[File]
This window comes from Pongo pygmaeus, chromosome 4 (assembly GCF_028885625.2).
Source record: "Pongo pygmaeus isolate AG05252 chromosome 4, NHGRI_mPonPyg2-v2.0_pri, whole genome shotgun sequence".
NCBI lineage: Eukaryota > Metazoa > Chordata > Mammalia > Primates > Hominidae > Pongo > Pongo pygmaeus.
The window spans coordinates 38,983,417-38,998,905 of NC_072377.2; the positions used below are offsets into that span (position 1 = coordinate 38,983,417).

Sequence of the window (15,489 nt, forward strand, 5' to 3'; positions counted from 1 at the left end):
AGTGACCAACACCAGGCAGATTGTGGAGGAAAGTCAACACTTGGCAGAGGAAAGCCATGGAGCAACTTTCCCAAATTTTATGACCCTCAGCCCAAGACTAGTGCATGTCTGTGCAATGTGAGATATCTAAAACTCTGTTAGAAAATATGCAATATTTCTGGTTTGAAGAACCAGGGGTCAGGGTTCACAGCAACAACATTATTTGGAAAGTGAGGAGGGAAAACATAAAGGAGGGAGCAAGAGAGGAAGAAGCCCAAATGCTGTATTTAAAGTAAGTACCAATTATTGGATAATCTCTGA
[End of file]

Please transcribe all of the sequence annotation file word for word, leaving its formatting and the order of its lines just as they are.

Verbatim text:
This window comes from Pongo pygmaeus, chromosome 4 (assembly GCF_028885625.2).
Source record: "Pongo pygmaeus isolate AG05252 chromosome 4, NHGRI_mPonPyg2-v2.0_pri, whole genome shotgun sequence".
NCBI lineage: Eukaryota > Metazoa > Chordata > Mammalia > Primates > Hominidae > Pongo > Pongo pygmaeus.
The window spans coordinates 38,983,417-38,998,905 of NC_072377.2; the positions used below are offsets into that span (position 1 = coordinate 38,983,417).

Sequence of the window (15,489 nt, forward strand, 5' to 3'; positions counted from 1 at the left end):
AGTGACCAACACCAGGCAGATTGTGGAGGAAAGTCAACACTTGGCAGAGGAAAGCCATGGAGCAACTTTCCCAAATTTTATGACCCTCAGCCCAAGACTAGTGCATGTCTGTGCAATGTGAGATATCTAAAACTCTGTTAGAAAATATGCAATATTTCTGGTTTGAAGAACCAGGGGTCAGGGTTCACAGCAACAACATTATTTGGAAAGTGAGGAGGGAAAACATAAAGGAGGGAGCAAGAGAGGAAGAAGCCCAAATGCTGTATTTAAAGTAAGTACCAATTATTGGATAATCTCTGA